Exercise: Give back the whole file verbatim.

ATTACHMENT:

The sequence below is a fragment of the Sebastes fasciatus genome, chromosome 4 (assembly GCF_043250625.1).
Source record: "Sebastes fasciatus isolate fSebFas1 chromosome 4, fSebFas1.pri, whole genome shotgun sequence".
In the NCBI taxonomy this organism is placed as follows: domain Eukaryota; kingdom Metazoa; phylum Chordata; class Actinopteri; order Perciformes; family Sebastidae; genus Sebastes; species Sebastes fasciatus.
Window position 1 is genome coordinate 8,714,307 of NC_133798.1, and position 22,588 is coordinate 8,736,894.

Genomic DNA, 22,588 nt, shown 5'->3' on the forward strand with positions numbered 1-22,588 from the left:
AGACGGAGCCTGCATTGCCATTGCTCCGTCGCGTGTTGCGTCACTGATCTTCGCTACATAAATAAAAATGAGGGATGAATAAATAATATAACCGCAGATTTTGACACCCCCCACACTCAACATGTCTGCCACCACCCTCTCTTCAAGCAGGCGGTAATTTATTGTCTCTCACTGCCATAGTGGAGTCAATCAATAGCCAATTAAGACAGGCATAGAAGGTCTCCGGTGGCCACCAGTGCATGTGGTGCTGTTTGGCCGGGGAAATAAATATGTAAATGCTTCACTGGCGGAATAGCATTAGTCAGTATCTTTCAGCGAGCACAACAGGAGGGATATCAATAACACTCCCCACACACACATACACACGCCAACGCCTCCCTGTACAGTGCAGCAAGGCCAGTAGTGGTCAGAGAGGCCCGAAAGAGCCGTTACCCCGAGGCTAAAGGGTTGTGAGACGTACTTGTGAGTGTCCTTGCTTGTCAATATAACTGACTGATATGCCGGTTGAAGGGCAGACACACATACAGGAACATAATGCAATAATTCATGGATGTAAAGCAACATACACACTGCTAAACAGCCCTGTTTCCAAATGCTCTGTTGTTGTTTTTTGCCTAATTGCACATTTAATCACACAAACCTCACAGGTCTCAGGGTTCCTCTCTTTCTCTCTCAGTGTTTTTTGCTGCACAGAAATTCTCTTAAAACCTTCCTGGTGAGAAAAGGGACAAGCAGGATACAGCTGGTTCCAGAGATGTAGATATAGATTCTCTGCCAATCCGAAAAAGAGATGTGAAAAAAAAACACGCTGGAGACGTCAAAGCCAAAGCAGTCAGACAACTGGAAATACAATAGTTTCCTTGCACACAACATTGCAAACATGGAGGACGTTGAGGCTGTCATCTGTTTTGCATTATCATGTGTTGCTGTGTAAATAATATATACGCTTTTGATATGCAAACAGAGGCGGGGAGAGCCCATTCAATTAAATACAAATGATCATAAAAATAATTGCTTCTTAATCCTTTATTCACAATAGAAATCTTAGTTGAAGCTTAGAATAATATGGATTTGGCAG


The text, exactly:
The sequence below is a fragment of the Sebastes fasciatus genome, chromosome 4 (assembly GCF_043250625.1).
Source record: "Sebastes fasciatus isolate fSebFas1 chromosome 4, fSebFas1.pri, whole genome shotgun sequence".
In the NCBI taxonomy this organism is placed as follows: domain Eukaryota; kingdom Metazoa; phylum Chordata; class Actinopteri; order Perciformes; family Sebastidae; genus Sebastes; species Sebastes fasciatus.
Window position 1 is genome coordinate 8,714,307 of NC_133798.1, and position 22,588 is coordinate 8,736,894.

Genomic DNA, 22,588 nt, shown 5'->3' on the forward strand with positions numbered 1-22,588 from the left:
AGACGGAGCCTGCATTGCCATTGCTCCGTCGCGTGTTGCGTCACTGATCTTCGCTACATAAATAAAAATGAGGGATGAATAAATAATATAACCGCAGATTTTGACACCCCCCACACTCAACATGTCTGCCACCACCCTCTCTTCAAGCAGGCGGTAATTTATTGTCTCTCACTGCCATAGTGGAGTCAATCAATAGCCAATTAAGACAGGCATAGAAGGTCTCCGGTGGCCACCAGTGCATGTGGTGCTGTTTGGCCGGGGAAATAAATATGTAAATGCTTCACTGGCGGAATAGCATTAGTCAGTATCTTTCAGCGAGCACAACAGGAGGGATATCAATAACACTCCCCACACACACATACACACGCCAACGCCTCCCTGTACAGTGCAGCAAGGCCAGTAGTGGTCAGAGAGGCCCGAAAGAGCCGTTACCCCGAGGCTAAAGGGTTGTGAGACGTACTTGTGAGTGTCCTTGCTTGTCAATATAACTGACTGATATGCCGGTTGAAGGGCAGACACACATACAGGAACATAATGCAATAATTCATGGATGTAAAGCAACATACACACTGCTAAACAGCCCTGTTTCCAAATGCTCTGTTGTTGTTTTTTGCCTAATTGCACATTTAATCACACAAACCTCACAGGTCTCAGGGTTCCTCTCTTTCTCTCTCAGTGTTTTTTGCTGCACAGAAATTCTCTTAAAACCTTCCTGGTGAGAAAAGGGACAAGCAGGATACAGCTGGTTCCAGAGATGTAGATATAGATTCTCTGCCAATCCGAAAAAGAGATGTGAAAAAAAAACACGCTGGAGACGTCAAAGCCAAAGCAGTCAGACAACTGGAAATACAATAGTTTCCTTGCACACAACATTGCAAACATGGAGGACGTTGAGGCTGTCATCTGTTTTGCATTATCATGTGTTGCTGTGTAAATAATATATACGCTTTTGATATGCAAACAGAGGCGGGGAGAGCCCATTCAATTAAATACAAATGATCATAAAAATAATTGCTTCTTAATCCTTTATTCACAATAGAAATCTTAGTTGAAGCTTAGAATAATATGGATTTGGCAG